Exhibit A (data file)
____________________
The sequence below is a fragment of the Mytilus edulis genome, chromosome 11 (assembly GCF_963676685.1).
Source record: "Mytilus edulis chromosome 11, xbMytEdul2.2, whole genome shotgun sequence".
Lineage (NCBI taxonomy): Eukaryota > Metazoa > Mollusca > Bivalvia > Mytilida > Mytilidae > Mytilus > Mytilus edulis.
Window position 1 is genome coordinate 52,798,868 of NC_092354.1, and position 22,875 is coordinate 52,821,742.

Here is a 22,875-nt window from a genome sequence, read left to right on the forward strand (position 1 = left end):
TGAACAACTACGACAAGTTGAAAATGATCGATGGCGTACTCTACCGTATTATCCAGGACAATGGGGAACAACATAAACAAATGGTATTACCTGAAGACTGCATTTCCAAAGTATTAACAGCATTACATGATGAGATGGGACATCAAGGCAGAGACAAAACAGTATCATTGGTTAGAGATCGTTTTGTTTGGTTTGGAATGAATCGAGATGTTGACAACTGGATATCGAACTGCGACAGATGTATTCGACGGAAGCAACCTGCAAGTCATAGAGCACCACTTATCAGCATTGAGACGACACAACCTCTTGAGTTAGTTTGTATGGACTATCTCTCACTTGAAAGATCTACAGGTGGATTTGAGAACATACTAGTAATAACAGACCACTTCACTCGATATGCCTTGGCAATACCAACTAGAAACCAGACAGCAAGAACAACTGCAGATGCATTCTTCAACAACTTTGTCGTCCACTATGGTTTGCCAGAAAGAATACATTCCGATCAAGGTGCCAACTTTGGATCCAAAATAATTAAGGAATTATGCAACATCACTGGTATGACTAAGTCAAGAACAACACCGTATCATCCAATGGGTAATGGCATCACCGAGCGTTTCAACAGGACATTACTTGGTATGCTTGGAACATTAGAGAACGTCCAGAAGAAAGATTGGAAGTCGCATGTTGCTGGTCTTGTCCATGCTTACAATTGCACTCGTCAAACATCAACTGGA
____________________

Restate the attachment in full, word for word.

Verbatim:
The sequence below is a fragment of the Mytilus edulis genome, chromosome 11 (assembly GCF_963676685.1).
Source record: "Mytilus edulis chromosome 11, xbMytEdul2.2, whole genome shotgun sequence".
Lineage (NCBI taxonomy): Eukaryota > Metazoa > Mollusca > Bivalvia > Mytilida > Mytilidae > Mytilus > Mytilus edulis.
Window position 1 is genome coordinate 52,798,868 of NC_092354.1, and position 22,875 is coordinate 52,821,742.

Here is a 22,875-nt window from a genome sequence, read left to right on the forward strand (position 1 = left end):
TGAACAACTACGACAAGTTGAAAATGATCGATGGCGTACTCTACCGTATTATCCAGGACAATGGGGAACAACATAAACAAATGGTATTACCTGAAGACTGCATTTCCAAAGTATTAACAGCATTACATGATGAGATGGGACATCAAGGCAGAGACAAAACAGTATCATTGGTTAGAGATCGTTTTGTTTGGTTTGGAATGAATCGAGATGTTGACAACTGGATATCGAACTGCGACAGATGTATTCGACGGAAGCAACCTGCAAGTCATAGAGCACCACTTATCAGCATTGAGACGACACAACCTCTTGAGTTAGTTTGTATGGACTATCTCTCACTTGAAAGATCTACAGGTGGATTTGAGAACATACTAGTAATAACAGACCACTTCACTCGATATGCCTTGGCAATACCAACTAGAAACCAGACAGCAAGAACAACTGCAGATGCATTCTTCAACAACTTTGTCGTCCACTATGGTTTGCCAGAAAGAATACATTCCGATCAAGGTGCCAACTTTGGATCCAAAATAATTAAGGAATTATGCAACATCACTGGTATGACTAAGTCAAGAACAACACCGTATCATCCAATGGGTAATGGCATCACCGAGCGTTTCAACAGGACATTACTTGGTATGCTTGGAACATTAGAGAACGTCCAGAAGAAAGATTGGAAGTCGCATGTTGCTGGTCTTGTCCATGCTTACAATTGCACTCGTCAAACATCAACTGGA